A deadly parasite in cattle may initially infect animals with multiple strains of the disease Bovine Anaplasmosis at the same time, according to a study led by Washington State University researchers.
The finding could inform new control strategies for a disease that causes serious health problems for cattle and economic problems for the beef industry that depends upon them.
“Controlling this disease is fundamental in reducing its impact on animal health, food, livelihoods and economies. These smallholder cattle farmers should be making profits, not taking losses,” said Roberta Koku, a WSU graduate student who led the study.
The study, conducted in Ghana and led by researchers at the WSU College of Veterinary Medicine, was recently published in the Journal of Infectious Diseases and Immunity.
Bovine Anaplasmosis is a major obstacle to profitable beef production. According to the latest estimates from 2012 provided by the United States Department of Agriculture, the disease costs the United States beef industry more than about $300 million per year. However, the economic impact of tickborne infections is difficult to track and has likely never been accurately measured.
The disease occurs in tropical and subtropical regions worldwide. It is spread when the parasite, Anaplasma marginale, is transmitted through the salivary glands of a tick into the host animal when the tick feeds. The bacteria enter the bloodstream and infect red blood cells.
Once an animal is infected, the disease can cause anemia, fever, weight loss, lethargy and death.
While some animals don’t show signs of disease, outbreaks can result in unexpected deaths of any number of animals in a herd. For more than 100 years, scientists have strived to produce an effective vaccine that can be used against the diverse strains of the parasite worldwide.
A blood-based vaccine is in use in South Africa but does not provide complete protection. It is also not effective against strains of the disease in other parts of the world.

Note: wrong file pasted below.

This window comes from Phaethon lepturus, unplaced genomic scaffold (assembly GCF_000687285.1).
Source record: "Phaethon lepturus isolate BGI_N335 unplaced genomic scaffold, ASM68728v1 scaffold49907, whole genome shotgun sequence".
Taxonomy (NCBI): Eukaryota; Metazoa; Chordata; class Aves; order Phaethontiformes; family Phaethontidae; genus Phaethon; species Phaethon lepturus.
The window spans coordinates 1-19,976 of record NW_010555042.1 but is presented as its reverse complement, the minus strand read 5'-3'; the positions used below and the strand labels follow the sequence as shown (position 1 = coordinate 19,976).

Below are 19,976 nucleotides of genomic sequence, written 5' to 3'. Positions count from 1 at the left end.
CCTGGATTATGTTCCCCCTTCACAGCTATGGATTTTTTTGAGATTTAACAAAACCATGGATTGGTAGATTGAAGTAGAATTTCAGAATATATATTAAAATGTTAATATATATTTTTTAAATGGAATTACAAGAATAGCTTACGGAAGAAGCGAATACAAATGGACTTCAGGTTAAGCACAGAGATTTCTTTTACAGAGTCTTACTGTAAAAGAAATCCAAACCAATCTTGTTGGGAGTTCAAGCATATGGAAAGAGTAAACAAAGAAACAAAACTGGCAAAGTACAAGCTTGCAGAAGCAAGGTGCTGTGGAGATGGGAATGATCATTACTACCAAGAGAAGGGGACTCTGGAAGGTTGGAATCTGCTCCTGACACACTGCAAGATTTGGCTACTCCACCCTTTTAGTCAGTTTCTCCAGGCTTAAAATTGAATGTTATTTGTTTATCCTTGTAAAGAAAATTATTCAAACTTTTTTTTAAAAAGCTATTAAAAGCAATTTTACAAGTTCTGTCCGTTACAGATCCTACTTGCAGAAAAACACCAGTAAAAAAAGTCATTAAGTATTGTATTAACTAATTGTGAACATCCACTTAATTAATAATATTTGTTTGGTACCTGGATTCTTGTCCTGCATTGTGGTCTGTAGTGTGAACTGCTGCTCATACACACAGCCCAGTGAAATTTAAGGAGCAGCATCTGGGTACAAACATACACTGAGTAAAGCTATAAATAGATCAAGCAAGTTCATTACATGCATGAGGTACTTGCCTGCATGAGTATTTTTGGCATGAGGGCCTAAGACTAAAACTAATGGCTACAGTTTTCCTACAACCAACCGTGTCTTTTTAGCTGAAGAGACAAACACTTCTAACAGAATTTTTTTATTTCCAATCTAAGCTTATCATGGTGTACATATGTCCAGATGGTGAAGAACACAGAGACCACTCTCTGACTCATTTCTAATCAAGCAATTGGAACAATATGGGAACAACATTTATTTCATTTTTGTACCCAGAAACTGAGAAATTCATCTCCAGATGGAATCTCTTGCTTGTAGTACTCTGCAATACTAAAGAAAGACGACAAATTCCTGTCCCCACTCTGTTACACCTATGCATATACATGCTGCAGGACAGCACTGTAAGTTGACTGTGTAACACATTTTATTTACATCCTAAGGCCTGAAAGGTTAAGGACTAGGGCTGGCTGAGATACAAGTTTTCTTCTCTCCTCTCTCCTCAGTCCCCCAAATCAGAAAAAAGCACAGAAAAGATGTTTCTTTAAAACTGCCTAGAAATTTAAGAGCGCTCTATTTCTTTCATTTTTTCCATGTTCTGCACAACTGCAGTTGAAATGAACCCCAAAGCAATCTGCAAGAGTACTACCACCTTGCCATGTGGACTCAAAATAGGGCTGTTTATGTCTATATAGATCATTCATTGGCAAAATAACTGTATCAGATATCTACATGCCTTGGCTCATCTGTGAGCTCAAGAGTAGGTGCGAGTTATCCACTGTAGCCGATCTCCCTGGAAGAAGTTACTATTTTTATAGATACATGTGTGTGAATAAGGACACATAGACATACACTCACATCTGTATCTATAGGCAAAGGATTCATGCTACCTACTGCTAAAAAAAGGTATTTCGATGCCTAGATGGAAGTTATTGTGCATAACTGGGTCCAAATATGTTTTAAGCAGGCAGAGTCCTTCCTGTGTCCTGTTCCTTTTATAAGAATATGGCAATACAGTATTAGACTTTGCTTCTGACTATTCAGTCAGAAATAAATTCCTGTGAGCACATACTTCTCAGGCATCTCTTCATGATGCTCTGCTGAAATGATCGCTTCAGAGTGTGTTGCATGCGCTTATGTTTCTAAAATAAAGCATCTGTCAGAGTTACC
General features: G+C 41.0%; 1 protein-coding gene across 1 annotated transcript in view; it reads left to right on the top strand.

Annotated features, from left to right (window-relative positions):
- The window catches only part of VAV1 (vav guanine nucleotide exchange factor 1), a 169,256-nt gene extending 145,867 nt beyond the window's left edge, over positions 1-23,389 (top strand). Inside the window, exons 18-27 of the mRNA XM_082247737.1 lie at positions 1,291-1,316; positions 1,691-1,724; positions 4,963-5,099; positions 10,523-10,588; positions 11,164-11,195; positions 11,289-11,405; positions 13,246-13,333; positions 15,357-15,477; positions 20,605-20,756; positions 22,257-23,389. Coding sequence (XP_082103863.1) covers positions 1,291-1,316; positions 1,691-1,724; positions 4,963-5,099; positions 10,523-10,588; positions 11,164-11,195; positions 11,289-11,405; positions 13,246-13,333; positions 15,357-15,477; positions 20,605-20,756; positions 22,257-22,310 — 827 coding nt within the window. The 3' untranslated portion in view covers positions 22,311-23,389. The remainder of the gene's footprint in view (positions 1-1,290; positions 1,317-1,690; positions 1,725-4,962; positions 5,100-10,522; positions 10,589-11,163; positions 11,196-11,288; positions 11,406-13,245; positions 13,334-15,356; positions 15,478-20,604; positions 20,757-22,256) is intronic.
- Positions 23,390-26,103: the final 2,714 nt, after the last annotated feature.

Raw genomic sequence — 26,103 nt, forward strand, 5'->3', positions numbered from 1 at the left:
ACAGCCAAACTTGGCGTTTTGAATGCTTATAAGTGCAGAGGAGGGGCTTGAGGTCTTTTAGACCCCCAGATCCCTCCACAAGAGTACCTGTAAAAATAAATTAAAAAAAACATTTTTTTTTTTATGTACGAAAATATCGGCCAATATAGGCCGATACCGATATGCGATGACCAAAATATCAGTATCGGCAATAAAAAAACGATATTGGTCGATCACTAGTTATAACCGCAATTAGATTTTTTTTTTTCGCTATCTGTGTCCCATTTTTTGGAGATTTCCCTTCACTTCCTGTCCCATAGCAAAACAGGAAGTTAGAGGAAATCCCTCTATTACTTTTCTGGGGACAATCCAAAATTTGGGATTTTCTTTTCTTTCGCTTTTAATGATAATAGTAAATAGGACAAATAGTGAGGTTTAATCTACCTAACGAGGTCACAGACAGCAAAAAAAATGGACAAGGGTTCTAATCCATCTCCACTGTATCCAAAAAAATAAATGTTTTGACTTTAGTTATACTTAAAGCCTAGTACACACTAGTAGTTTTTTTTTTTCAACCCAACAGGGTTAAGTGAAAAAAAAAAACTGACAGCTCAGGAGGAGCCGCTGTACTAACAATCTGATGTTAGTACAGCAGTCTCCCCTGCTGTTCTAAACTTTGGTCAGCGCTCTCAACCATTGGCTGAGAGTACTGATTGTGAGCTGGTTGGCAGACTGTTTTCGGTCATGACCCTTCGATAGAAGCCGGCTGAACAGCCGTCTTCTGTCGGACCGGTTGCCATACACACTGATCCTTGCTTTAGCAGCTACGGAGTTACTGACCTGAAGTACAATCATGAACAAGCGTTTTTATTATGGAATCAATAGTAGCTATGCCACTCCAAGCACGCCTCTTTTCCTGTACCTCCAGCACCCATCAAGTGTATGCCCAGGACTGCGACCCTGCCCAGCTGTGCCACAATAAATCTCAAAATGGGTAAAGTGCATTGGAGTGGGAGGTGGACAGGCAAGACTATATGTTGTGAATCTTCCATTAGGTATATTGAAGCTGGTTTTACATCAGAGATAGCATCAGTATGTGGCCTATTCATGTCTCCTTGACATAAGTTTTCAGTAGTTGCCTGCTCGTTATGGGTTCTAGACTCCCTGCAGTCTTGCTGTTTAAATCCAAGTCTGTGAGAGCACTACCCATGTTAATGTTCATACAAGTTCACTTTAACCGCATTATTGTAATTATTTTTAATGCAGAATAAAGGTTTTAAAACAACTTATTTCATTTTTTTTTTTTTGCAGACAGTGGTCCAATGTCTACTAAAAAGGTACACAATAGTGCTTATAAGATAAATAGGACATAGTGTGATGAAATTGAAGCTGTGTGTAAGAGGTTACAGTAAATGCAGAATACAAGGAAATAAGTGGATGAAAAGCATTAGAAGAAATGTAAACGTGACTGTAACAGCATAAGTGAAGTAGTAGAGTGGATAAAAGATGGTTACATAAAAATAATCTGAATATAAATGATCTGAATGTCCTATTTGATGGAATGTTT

For Koku, a Ghana native who is part of WSU associate professor Susan Noh’s laboratory, the work is especially critical, not just for the animals but to alleviate the intervention costs for farmers in her home country, who are trying to manage the disease with antibiotics. In addition, she said the antibiotic use also drives the threat of antibiotic resistance.
In Ghana, Koku and fellow researchers from the Paul G. Allen School for Global Health, the USDA and WSU’s Veterinary Microbiology and Pathology research unit monitored 16 uninfected animals that were introduced into an endemic herd where 97% of animals were infected with multiple strains.
Blood samples were collected daily to document any infection. It didn’t take long before all 16 introduced animals were infected with at least two strains of the parasite. Most animals were infected with three or four strains, and researchers noted as many as six strains in an animal.
The scientists also noted the number of strains entering a host animal after an immune response was 16% lower than those strains present before an immune response.
Koku said understanding the number of strains initially infecting the animal and at which particular timepoint is key.
Knowing fewer strains enter a host after an immune response and understanding how strains come about will allow Koku and her colleagues to zero-in on those strains associated with severe disease.
Now, the team plans to take those strains and closely examine their genetic makeup.
“This genetic portion of the work is in the early stages, but it will give us an idea of what is happening during an infection and could give us some ideas for intervention,” she said.